What I wish I knew about Stripe, before I started

Recently, EquipCalendar.com approached me to convert their payment and billing systems from Authorize.NET to Stripe. Now that the task has been completed, I've had some time to reflect on the journey and wonder what I should have known prior to starting the conversion.

First, let me lay some groundwork. EquipCalendar was using Authorize.NET's Customer Information Manager (CIM) and Automated Recurring Billing (ARB) to handle initial sign ups and recurring annual subscription charges. All of this was fine, but for the fact that any notification of an annual subscription failure (think of a credit card no longer active) was handled (almost manually) via an end of day email for transaction(s) status. One of the EquipCalendar staff was required to review the end of day email, identify any problems, get into the administration tools available, contact customers directly and it goes on and on. Clearly, you can see the problem here...to much manual work. Not to mention additional opportunities to muck up the customer relationship even further, even if accidentally.

An additional issue was the added expense of carrying a merchant account ($30 plus fees), plus two subscriptions to Authorize.NET ($20 each for CIM and ARB). EquipCalendar was approaching a 3 year anniversary, which was cause for evaluation of what was working, what was not and what expenses were detracting/subtracting from the bottom line. So, in comes Stripe. Stripe is basically pay as you go (or as you charge) versus the subscription model (i.e. pay whether you charge or not) that Authorize employs.

EquipCalendar also wanted to make one other major change, from an annual subscription model to a monthly one. So, now we have a full todo list: 1) Learn Stripe 2) Modify database, middle tier and user interface to support Stripe and/or monthly details 3) Convert existing customers from annual to monthly, but only on next anniversary date 4) All new signups should be monthly with recurring billing.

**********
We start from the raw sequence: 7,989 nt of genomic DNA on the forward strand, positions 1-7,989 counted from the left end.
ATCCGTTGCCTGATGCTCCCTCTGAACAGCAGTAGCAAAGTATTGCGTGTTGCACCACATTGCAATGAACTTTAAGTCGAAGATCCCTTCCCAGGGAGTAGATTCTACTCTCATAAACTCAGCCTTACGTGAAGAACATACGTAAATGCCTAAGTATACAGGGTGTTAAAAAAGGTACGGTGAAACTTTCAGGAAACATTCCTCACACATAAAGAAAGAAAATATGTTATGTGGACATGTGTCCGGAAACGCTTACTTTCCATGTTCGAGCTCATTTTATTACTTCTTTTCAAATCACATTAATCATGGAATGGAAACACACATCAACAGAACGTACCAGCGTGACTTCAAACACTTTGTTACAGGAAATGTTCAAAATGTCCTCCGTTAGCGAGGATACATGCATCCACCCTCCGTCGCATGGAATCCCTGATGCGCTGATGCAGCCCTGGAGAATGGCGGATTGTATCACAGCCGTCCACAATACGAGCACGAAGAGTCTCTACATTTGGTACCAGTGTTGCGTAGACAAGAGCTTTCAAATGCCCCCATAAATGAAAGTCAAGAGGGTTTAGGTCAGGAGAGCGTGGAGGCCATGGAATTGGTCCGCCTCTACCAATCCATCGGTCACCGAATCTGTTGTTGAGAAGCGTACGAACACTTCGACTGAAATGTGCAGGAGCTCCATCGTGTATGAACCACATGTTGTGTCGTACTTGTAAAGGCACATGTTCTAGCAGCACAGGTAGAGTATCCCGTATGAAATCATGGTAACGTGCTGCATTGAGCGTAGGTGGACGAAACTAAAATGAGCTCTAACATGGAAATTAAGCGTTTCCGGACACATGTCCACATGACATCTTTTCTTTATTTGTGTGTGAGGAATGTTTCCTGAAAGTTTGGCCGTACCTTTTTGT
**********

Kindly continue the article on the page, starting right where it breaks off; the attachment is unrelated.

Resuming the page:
A full todo list, but not a complete one, I'm afraid. Where is the part about success or failure of recurring billing transactions that EquipCalendar was complaining about in the initial conversion request? That's right, Stripe reports them via Webhooks. What's a webhook you ask? I could overload you with more acronyms and technobabble, but I won't. I like to think of them as phone calls coming into a central switchboard and switchboard operator. You tell Stripe which phone calls or events you and your software must be notified about (little Charlie took his first baby steps) and my switchboard (i.e. webhooks receiver) will handle the rest, i.e. calling Grandma, posting an update on social media, etc.. Cool right? Except, somebody has gotta build that switchboard and that somebody would be me.

And, the todo list expands....1) Develop a new url or api site that can receive the events/hooks from Stripe. 2) Acknowledge receipt of the Stripe event(s) as quick as possible with a HTTP 200 response 3) Queue event(s) JSON from Stripe using Amazon SQS 4) Build a service to retrieve queued events from Amazon SQS and apply business logic (i.e. notify customer, notify EquipCalendar staff, revise subscription status, etc.). Did you catch that? Not only did our todo list expand, we know have to learn the ins and outs of Amazon SQS and develop an entirely new application/service that didn't exist before.

Software development is not for people who get discouraged easily, don't like learning all of the damn time and are afraid of an obstacle (or 3 or 4).

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